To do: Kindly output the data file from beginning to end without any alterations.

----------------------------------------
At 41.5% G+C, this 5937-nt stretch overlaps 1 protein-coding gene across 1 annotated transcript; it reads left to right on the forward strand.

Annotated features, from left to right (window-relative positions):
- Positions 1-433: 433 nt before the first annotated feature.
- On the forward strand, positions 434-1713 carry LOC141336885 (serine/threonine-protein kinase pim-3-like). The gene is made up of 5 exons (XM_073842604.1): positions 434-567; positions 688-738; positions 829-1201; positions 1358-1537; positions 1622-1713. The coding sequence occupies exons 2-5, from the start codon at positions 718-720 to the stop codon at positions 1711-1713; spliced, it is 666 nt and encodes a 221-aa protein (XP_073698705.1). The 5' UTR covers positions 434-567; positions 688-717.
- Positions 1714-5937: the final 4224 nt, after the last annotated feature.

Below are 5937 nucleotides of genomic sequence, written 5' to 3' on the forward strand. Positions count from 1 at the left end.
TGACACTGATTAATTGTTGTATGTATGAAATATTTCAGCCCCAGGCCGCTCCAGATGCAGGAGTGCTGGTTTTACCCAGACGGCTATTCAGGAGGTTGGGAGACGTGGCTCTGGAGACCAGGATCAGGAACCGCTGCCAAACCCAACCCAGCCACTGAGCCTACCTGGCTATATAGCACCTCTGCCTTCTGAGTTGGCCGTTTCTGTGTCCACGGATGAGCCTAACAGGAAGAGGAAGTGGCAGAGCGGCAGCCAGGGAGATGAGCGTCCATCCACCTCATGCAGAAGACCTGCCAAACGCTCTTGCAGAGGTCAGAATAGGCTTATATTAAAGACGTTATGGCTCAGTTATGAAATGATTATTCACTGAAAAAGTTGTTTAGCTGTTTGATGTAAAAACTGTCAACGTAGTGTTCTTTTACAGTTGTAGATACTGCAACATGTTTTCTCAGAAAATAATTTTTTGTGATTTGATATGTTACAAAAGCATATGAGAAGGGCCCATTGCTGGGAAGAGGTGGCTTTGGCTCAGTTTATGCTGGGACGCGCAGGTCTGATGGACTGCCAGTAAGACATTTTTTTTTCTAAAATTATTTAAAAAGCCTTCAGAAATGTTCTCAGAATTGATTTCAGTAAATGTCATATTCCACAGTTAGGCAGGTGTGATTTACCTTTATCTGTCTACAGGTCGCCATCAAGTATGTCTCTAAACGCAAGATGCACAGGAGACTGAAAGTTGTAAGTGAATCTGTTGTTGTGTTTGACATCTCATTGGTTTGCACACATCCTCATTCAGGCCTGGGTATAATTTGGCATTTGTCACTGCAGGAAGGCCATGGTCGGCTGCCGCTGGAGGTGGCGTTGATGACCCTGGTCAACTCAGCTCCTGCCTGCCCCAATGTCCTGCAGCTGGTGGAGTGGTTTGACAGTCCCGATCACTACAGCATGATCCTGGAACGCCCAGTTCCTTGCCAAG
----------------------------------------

At 41.5% G+C, this 5937-nt stretch overlaps 1 protein-coding gene across 1 annotated transcript; it reads left to right on the forward strand.

Annotated features, from left to right (window-relative positions):
- Positions 1-433: 433 nt before the first annotated feature.
- On the forward strand, positions 434-1713 carry LOC141336885 (serine/threonine-protein kinase pim-3-like). The gene is made up of 5 exons (XM_073842604.1): positions 434-567; positions 688-738; positions 829-1201; positions 1358-1537; positions 1622-1713. The coding sequence occupies exons 2-5, from the start codon at positions 718-720 to the stop codon at positions 1711-1713; spliced, it is 666 nt and encodes a 221-aa protein (XP_073698705.1). The 5' UTR covers positions 434-567; positions 688-717.
- Positions 1714-5937: the final 4224 nt, after the last annotated feature.

Below are 5937 nucleotides of genomic sequence, written 5' to 3' on the forward strand. Positions count from 1 at the left end.
TGACACTGATTAATTGTTGTATGTATGAAATATTTCAGCCCCAGGCCGCTCCAGATGCAGGAGTGCTGGTTTTACCCAGACGGCTATTCAGGAGGTTGGGAGACGTGGCTCTGGAGACCAGGATCAGGAACCGCTGCCAAACCCAACCCAGCCACTGAGCCTACCTGGCTATATAGCACCTCTGCCTTCTGAGTTGGCCGTTTCTGTGTCCACGGATGAGCCTAACAGGAAGAGGAAGTGGCAGAGCGGCAGCCAGGGAGATGAGCGTCCATCCACCTCATGCAGAAGACCTGCCAAACGCTCTTGCAGAGGTCAGAATAGGCTTATATTAAAGACGTTATGGCTCAGTTATGAAATGATTATTCACTGAAAAAGTTGTTTAGCTGTTTGATGTAAAAACTGTCAACGTAGTGTTCTTTTACAGTTGTAGATACTGCAACATGTTTTCTCAGAAAATAATTTTTTGTGATTTGATATGTTACAAAAGCATATGAGAAGGGCCCATTGCTGGGAAGAGGTGGCTTTGGCTCAGTTTATGCTGGGACGCGCAGGTCTGATGGACTGCCAGTAAGACATTTTTTTTTCTAAAATTATTTAAAAAGCCTTCAGAAATGTTCTCAGAATTGATTTCAGTAAATGTCATATTCCACAGTTAGGCAGGTGTGATTTACCTTTATCTGTCTACAGGTCGCCATCAAGTATGTCTCTAAACGCAAGATGCACAGGAGACTGAAAGTTGTAAGTGAATCTGTTGTTGTGTTTGACATCTCATTGGTTTGCACACATCCTCATTCAGGCCTGGGTATAATTTGGCATTTGTCACTGCAGGAAGGCCATGGTCGGCTGCCGCTGGAGGTGGCGTTGATGACCCTGGTCAACTCAGCTCCTGCCTGCCCCAATGTCCTGCAGCTGGTGGAGTGGTTTGACAGTCCCGATCACTACAGCATGATCCTGGAACGCCCAGTTCCTTGCCAAG